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DOJ/EOIR RIN: 1125-AB20 Publication ID: Fall 2021 
Title: Procedures for Credible Fear Screening and Consideration of Asylum, Withholding of Removal and CAT Protection Claims by Asylum Officers 

The Department of Justice and the Department of Homeland Security (DHS) propose to amend the regulations so that individuals found to have a credible fear can have their claims for asylum, withholding of removal under section 241(b)(3) of the Immigration and Nationality Act (statutory withholding of removal), or protection under the regulations issued pursuant to the legislation implementing the Convention Against Torture and Other Cruel, Inhuman or Degrading Treatment or Punishment, initially adjudicated by an asylum officer within DHS with administrative review of the decision by the Executive Office for Immigration Review.

Agency: Department of Justice(DOJ)  Priority: Economically Significant 
RIN Status: Previously published in the Unified Agenda Agenda Stage of Rulemaking: Final Rule Stage 
Major: Yes  Unfunded Mandates: No 
CFR Citation: 8 CFR 208    8 CFR 235    8 CFR 1003    8 CFR 1208    8 CFR 1235   
Legal Authority: 8 U.S.C. 1103(g)    8 U.S.C. 1158(b)(2)(C)    8 U.S.C. 1158(d)(5)(B)    8 U.S.C. 1225    8 U.S.C. 1231(b)(3)   
Legal Deadline:  None

Statement of Need:

There is wide agreement that the system for dealing with asylum and related protection claims at the southwest border has long been overwhelmed and in desperate need of repair. As the number of such claims has skyrocketed over the years, the system has proven unable to keep pace, resulting in large backlogs and lengthy adjudication delays. A system that takes years to reach a result delays justice and certainty for those who need protection, and it encourages abuse by those who will not qualify for protection and smugglers who exploit the delay for profit. The aim of this rule is to begin replacing the current system, within the confines of the law, with a better and more efficient one that will adjudicate protection claims fairly and expeditiously.

Summary of the Legal Basis:

The Attorney General has general authority under 8 U.S.C. 1103(g) to establish regulations related to the immigration and naturalization of noncitizens. More specifically, under 8 U.S.C. 1158(b)(2)(C) and (d)(5)(B), the Attorney General has authority to provide by regulation additional conditions and limitations consistent with the INA for the consideration of asylum applications. Thus, this proposed rule utilizes such authority to propose revisions to the regulations related to processing procedures for asylum and withholding of removal claims pursuant to 8 U.S.C. 1225 and 1231.


There are no feasible alternatives that make similarly impactful changes to the system without a more widespread overhaul of the entire system in one rulemaking.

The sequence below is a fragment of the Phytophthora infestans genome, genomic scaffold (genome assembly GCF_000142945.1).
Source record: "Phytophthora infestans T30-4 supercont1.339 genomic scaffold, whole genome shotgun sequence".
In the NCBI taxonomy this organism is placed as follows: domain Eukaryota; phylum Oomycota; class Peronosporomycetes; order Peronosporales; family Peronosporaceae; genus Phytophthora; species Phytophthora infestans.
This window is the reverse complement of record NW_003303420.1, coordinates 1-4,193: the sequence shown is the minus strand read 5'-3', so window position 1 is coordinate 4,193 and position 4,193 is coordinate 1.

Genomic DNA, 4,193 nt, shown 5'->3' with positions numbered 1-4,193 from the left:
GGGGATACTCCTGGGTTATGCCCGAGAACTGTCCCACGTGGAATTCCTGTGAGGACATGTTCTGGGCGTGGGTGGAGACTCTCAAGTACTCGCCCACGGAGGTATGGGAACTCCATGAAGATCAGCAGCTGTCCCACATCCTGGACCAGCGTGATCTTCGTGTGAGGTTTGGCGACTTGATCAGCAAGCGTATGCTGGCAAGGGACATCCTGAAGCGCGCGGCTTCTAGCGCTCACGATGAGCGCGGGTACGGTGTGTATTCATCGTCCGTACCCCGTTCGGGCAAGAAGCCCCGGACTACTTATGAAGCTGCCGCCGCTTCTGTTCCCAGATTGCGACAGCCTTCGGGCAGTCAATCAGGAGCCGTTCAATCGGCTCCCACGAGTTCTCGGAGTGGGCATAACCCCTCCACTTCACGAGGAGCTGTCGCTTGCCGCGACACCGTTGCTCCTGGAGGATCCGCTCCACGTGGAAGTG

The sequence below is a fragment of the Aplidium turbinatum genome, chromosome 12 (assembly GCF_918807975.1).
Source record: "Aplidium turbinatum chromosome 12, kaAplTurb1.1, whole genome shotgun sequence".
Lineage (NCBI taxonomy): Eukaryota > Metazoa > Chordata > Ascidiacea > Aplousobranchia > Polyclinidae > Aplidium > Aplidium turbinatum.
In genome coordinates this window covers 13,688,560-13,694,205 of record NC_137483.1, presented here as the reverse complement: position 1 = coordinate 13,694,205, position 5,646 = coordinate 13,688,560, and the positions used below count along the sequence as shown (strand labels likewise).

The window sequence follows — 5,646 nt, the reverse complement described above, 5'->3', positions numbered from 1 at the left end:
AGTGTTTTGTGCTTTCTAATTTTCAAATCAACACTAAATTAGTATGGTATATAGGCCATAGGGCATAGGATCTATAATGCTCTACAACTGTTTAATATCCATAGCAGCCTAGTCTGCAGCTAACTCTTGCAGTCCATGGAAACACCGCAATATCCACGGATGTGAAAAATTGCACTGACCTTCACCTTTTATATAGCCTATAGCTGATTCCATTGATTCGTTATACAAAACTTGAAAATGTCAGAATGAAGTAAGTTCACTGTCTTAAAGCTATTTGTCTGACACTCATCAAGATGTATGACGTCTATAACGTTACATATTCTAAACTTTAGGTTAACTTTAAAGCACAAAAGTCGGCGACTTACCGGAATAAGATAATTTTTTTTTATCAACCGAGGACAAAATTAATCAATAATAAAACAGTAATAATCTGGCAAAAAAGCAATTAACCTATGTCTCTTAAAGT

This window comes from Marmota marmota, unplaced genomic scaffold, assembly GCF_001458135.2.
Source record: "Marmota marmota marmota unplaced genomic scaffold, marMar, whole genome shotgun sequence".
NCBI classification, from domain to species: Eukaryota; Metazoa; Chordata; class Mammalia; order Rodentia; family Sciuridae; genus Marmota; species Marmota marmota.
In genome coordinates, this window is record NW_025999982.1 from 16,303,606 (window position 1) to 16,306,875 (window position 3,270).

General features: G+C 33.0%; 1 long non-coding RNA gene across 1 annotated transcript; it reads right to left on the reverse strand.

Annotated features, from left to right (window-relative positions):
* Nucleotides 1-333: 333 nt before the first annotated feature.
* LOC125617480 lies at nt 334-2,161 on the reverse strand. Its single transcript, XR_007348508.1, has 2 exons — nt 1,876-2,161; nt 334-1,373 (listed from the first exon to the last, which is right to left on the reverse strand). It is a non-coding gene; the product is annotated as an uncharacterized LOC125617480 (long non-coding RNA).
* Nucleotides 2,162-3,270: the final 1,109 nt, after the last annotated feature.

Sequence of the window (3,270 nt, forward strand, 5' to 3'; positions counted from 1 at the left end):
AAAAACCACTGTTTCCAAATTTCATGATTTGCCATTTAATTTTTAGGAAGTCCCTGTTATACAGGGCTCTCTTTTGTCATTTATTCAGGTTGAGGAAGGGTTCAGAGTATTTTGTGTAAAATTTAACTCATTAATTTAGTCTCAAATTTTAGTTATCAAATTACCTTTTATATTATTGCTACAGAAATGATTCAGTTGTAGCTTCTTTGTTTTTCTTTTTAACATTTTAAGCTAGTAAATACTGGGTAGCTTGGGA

Anticipated Costs and Benefits:

DHS estimated the resource cost needed to implement and operationalize the rule along a range of possible future credible fear volumes. The average annualized costs could range from $179.5 million to $995.8 million at a 7 percent discount rate. At a 7 percent discount factor, the total ten-year costs could range from $1.3 billion to $7.0 billion, with a midrange of $3.2 billion.

There could also be cost-savings related to Forms I-589 and I-765 filing volume changes. In addition, some asylum applicants may realize potential early labor earnings, which could constitute a transfer from workers in the U.S. labor force to certain asylum applicants, as well as tax impacts. Qualitative benefits include, but may not be limited to: (i) beneficiaries of new parole standards may not have to wait lengthy times for a decision on whether their asylum claims will receive further consideration; (ii) some individuals could benefit from de novo review by an IJ of the asylum officer’s denial of their asylum; (iii) DOJ-EOIR may focus efforts on other priority work and reduce its substantial current backlog; (iv) as some applicants may be able to earn income earlier than they otherwise could currently, burdens to the support network of the applicant may be lessened.


Without this rulemaking, the current system will remain status quo. The backlogs and delays will continue to grow, and potential for abuse will remain. Most importantly, noncitizens in need of protection will continue to experience delays in the adjudication of their claims.

Action Date FR Cite
NPRM  08/20/2021  86 FR 46906   
NPRM Comment Period End  10/19/2021 
Final Action  03/00/2022 
Additional Information: Joint rule with DHS 1616-AC67
Regulatory Flexibility Analysis Required: Undetermined  Government Levels Affected: Undetermined 
Federalism: No 
Included in the Regulatory Plan: Yes 
RIN Information URL:   Public Comment URL:  
RIN Data Printed in the FR: No 
Agency Contact:
Lauren Alder Reid
Assistant Director, Office of Policy, Executive Office for Immigration Review
Department of Justice
Executive Office for Immigration Review
5107 Leesburg Pike, Suite 1800,
Falls Church, VA 22041
Phone:703 305-0289